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Why Paragon is a founder member of Progress Together

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Paragon Bank is proud to be a founder member of Progress Together, the new, nationwide membership body focused on improving socio-economic diversity at senior levels in the financial services sector.

We spoke to Richard Rowntree, Paragon Managing Director of Mortgages and the Bank’s representative at the body, about why the company has signed up and why broader representation at senior levels is so important.

Why has Paragon Bank signed up to Progress Together?

We believe organisations are stronger if they are comprised of individuals from a range of backgrounds. A broader spectrum of views, experiences and inputs results in a more balanced, focused and positive business.

However, the evidence shows that today 89% of senior roles in financial services are held by people from higher socio-economic backgrounds, compared with 37% across the UK working population.

In addition, employees from lower socio-economic backgrounds progress 25% slower than peers within financial services, with no link to performance, plus the pay gap is the largest in any sector.

That clearly needs to change.

What do you hope the membership body will achieve?

The clear aim of the membership body is to address this imbalance, understand why it is occurring and remove some of the barriers for those people from households with parents in non-professional jobs to achieve senior roles within financial services firms.

People from lower socio-economic backgrounds are 30% less likely to be working at a senior level compared with those who grew up with parents in professional occupations.

We want the body to support talented people and encourage greater levels of socio-economic diversity, levelling the playing field for all in the sector. We want to create more opportunity for all to succeed, based on ability, not background.

What will the outputs of the Progress Together look like?

The body will enable an industry consultation and roadmap on how Government, regulators and sector bodies can incentivise employer action on socio-economic diversity at senior levels across UK financial and professional services.

It also provides a peer network for financial services employers which is a safe space to share best practice and benchmark against sector peers on socio-economic diversity at senior levels.

What does it mean to you personally?

I grew up in a household where my parents weren’t professionals. It was a very happy home and we were by no means on the breadline, but we weren’t privileged and there was no automatic route to a senior level career.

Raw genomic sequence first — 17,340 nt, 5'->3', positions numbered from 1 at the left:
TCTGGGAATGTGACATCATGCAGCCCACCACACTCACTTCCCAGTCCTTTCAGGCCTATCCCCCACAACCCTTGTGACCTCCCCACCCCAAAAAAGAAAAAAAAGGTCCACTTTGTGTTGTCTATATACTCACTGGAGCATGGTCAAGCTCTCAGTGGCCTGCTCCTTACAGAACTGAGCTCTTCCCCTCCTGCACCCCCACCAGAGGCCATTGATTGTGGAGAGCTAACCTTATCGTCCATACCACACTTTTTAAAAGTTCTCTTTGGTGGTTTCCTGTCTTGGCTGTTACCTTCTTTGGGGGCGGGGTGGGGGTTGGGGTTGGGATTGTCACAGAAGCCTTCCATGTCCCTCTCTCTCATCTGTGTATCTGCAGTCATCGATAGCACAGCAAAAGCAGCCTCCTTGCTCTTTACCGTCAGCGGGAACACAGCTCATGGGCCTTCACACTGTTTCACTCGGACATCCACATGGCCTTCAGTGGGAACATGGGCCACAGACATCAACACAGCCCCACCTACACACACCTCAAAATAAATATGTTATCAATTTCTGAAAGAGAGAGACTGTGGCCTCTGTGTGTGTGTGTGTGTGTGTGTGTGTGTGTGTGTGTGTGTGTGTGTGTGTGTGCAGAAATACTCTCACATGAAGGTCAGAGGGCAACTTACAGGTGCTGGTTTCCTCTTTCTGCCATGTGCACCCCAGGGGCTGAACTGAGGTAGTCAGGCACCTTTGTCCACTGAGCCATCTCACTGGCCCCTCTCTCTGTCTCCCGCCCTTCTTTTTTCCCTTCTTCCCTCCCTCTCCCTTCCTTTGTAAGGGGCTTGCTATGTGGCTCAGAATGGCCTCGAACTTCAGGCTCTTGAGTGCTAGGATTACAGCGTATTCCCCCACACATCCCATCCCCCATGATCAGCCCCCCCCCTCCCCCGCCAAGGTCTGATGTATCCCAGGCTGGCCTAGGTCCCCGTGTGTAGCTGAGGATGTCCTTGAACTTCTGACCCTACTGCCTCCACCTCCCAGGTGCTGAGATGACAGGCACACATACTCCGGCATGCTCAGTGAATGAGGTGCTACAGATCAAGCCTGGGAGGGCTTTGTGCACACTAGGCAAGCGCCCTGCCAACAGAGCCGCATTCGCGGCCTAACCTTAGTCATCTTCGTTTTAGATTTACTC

We have so many talented people being overlooked in our communities and so much energy is lost in people hiding who they are which could be spent on growing careers. That is such a waste of talent in this country and good people should be nurtured and supported to progress, regardless of their background.

My role as a leader is to create the conditions for people to reach their potential and that is something I have strived to do throughout my career. I feel an obligation to widen the gate. We don’t need rags to riches stories but we do need authentic and open storytelling that resonates and inspires.

What is Paragon doing to improve socio-economic diversity at a senior level?

Our starting point has been to understand our baseline of where we are today.  We ran a data capture campaign last year and asked employees to provide information regarding the occupation of their parents at the age of 14, and the type of school they attended between the ages of 11-16.  This data is now allowing us to track whether our employees from lower socio-economic groups have access to the same opportunities as everyone else.

We launched our Equality, Diversity and Inclusion network in 2020 with the aim of changing perceptions and breaking down barriers, as well as raising awareness and understanding of EDI in the workplace.   One of the most powerful ways we have done this is through people, including me, telling their own stories about the challenges they’ve faced and how they’ve overcome these.

On a more practical level, we have widened the number of colleges and universities we work with to attract entry level talent so that we can tap into talent from a broader mix of communities.  We have also introduced greater flexibility into our working patterns to enable people to progress without presenteeism.  We are also planning to broaden our involvement in a cross company mentoring programme that we are already part of to help improve gender diversity to a wider group of people, including those from lower socio-economic backgrounds. 

What advice would you give to somebody from a non-professional background seeking to build a career in financial services?

My main piece of advice would be to focus on the culture of an organisation, make it a big factor in where you offer your skills. Don’t settle if there is a poor or outdated approach to diversity and inclusion, vote with your feet.

Also, don’t be afraid of hard work. If working harder than your peers to get ahead troubles you then you are in for a hard ride. Equally, don’t let imposter syndrome hold you back. Everyone has it, it’s just that some people are better at hiding it.

We all need a bit of luck and for me that usually comes in the form of a mentor or boss that sees your potential. Early in your career you are going to make more mistakes and have more failings. Having someone turn these into learning opportunities for you is vital.

Finally, be curious and keep a lifelong openness to learning.

Vist the Progress Together website to learn more about the organisation.